A Shareholders’ Agreement is for the benefit of shareholders (and possibly directors as well) of a private limited company. There is an equivalent for an LLP (Limited Liability Partnership) which is an LLP Members Agreement.
Points for Consideration
Do I need a shareholders’ agreement? That is a question that only you can answer but we would suggest that the answer is “probably”.
Depending on the number of shareholders and directors please consider the following:
- Shareholders and directors will vote on very different subjects;
- Shareholder votes will be based on their shareholding percentages whereas directors will vote on a one vote per director basis.
- Whether the existing articles of association of the company are adequate for your needs. For example, do you want the chairman of a directors’ or shareholders’ meeting to have a casting vote on certain decisions?
- Is it possible to “fudge” directors and shareholder votes? This will not be for everyone but it is a possibility and should be thought through.
- Do you need tag along rights/drag along rights? This would depend entirely on the number of shareholders but if yours is a company with equal 50/50 shareholdings, the answer is almost certainly “no”. However, the option should be considered if only for future reference.
- Do you need to differentiate between contributions and obligations imposed on shareholders and directors?
- Should there be a dividend policy? Again, depending on the set up of the company the answer is “probably” but much will depend on circumstances. However, bear in mind how useful this could be as a default position as the rules in the Companies Act 2006 will regulate whether a dividend may lawfully be paid from time to time rather than whether it should be, which is frequently as much a political decision as anything else.
- Deadlock and Resolution: this provision will be of no use on a daily basis, however if circumstances should deteriorate or the relationship break down altogether then it is sensible and very useful to have a standard objective “deadlock busting” mechanism in place should the relationship between the relevant parties break down altogether”. It is not designed to be attractive, on the contrary it is designed to create a “deadlock mindset” through which hopefully deadlock will be avoided.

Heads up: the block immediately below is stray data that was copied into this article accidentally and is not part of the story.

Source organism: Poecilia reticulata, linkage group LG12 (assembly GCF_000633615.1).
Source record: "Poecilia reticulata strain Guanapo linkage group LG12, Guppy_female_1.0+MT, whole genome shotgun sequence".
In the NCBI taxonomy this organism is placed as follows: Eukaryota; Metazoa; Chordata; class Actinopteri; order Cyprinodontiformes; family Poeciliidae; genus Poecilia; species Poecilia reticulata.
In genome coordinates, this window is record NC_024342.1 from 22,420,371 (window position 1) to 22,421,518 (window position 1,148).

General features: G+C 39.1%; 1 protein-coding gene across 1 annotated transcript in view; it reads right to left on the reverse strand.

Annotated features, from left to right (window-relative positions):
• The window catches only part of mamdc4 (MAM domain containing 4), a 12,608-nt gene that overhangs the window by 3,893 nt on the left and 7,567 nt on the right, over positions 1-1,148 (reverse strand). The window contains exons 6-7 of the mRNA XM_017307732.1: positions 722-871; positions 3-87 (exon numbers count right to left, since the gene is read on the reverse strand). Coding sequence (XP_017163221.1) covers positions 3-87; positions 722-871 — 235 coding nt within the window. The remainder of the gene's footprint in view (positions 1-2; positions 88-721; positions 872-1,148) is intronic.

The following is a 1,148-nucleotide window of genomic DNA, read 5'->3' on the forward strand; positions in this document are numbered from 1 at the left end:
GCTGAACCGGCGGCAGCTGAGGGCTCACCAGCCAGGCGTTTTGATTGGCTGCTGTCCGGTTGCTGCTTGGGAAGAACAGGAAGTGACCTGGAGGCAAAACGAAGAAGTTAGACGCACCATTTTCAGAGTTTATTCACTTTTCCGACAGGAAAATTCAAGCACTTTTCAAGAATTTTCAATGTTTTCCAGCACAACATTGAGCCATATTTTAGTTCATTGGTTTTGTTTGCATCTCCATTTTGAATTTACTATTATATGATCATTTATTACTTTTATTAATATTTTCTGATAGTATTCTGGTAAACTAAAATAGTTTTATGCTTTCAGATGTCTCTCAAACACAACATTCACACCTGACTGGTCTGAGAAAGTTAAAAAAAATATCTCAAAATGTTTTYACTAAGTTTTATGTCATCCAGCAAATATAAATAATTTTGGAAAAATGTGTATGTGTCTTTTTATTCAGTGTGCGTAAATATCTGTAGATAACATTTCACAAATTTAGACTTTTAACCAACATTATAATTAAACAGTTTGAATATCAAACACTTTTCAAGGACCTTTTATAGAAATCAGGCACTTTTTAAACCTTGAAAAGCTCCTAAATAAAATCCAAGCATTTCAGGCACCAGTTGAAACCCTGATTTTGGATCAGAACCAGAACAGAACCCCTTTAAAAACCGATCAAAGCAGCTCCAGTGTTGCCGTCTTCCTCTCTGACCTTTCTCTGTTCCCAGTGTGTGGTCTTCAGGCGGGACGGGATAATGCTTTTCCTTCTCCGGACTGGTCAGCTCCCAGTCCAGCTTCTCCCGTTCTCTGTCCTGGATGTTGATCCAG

In conclusion there is much food for thought and it is well worth considering your options. Please read the case studies below and then book in a free no obligation discussion to take this further? Nick Richardson or Alice Ryder will be happy to speak with you. Call rhw’s commercial legal team on 01483 302000, email email@example.com or complete the easy contact form.
Case Study One: Shareholder Disputes
When clients come to see us about preparing a shareholders’ agreement, the issue of deadlock and dispute resolution crops up. A number of our clients have said that they do not require detailed provisions on this, as they will not fall out.
We had one such situation where clients said that they had known each other since they were children, had grown up together and would never fall out. Nevertheless a shareholders’ agreement was put in place with detailed dispute and deadlock resolution provisions in place.
Needless to say, the clients did fall out and fell out so badly that they could not even agree what time of day it was.
The matter went to court and was eventually resolved. However the point to bear in mind is that the agreement will provide in writing the process to be applied in such circumstances. If there is no such provision, then the two parties (or more) in dispute will simply behave in any way that he or she thinks is appropriate.
Once people have fallen out and are not talking to each other, it is very difficult and extremely expensive to resolve that.
If the legal framework is put in place beforehand, then the process whilst still painful is a good deal more easy to manage and certainly less expensive.
We all hope that a shareholders’ agreement will never be ‘needed’ and once signed can simply be filed away. However, every so often it will be needed and will give the required framework for moving forward and making progress in these difficult circumstances.
Nick Richardson – rhw solicitors llp
Case Study Two: Where Shareholders Fall Out
This case study refers to a situation where shareholders fall out. We normally recommend that a shareholders’ agreement is put in place to provide the mechanism to be applied in such circumstances.
In this situation the shareholders fell out and whilst a shareholders’ agreement had been put in place, nobody could find it!
In this electronic digital age, it may seem unlikely that this could occur but the agreement and the lawyers involved (not us) and the accountants could not find it. There was some basic recollection of the provisions but none of this would in any way be enforceable in court proceedings.
Even if you could find a final agreed version of a shareholders’ agreement agreed by all parties, if this had not been signed again it would be unenforceable.
In this case, even though there was a shareholders’ agreement, it was completely useless as it could not be found. Various attempts at mediation and ‘honest broker’ intervention resulted in a deal being struck. However it was a good deal more cumbersome and expensive – if you go to the time and trouble of putting a document in place, make sure that you keep it!
Nick Richardson – rhw Solicitors llp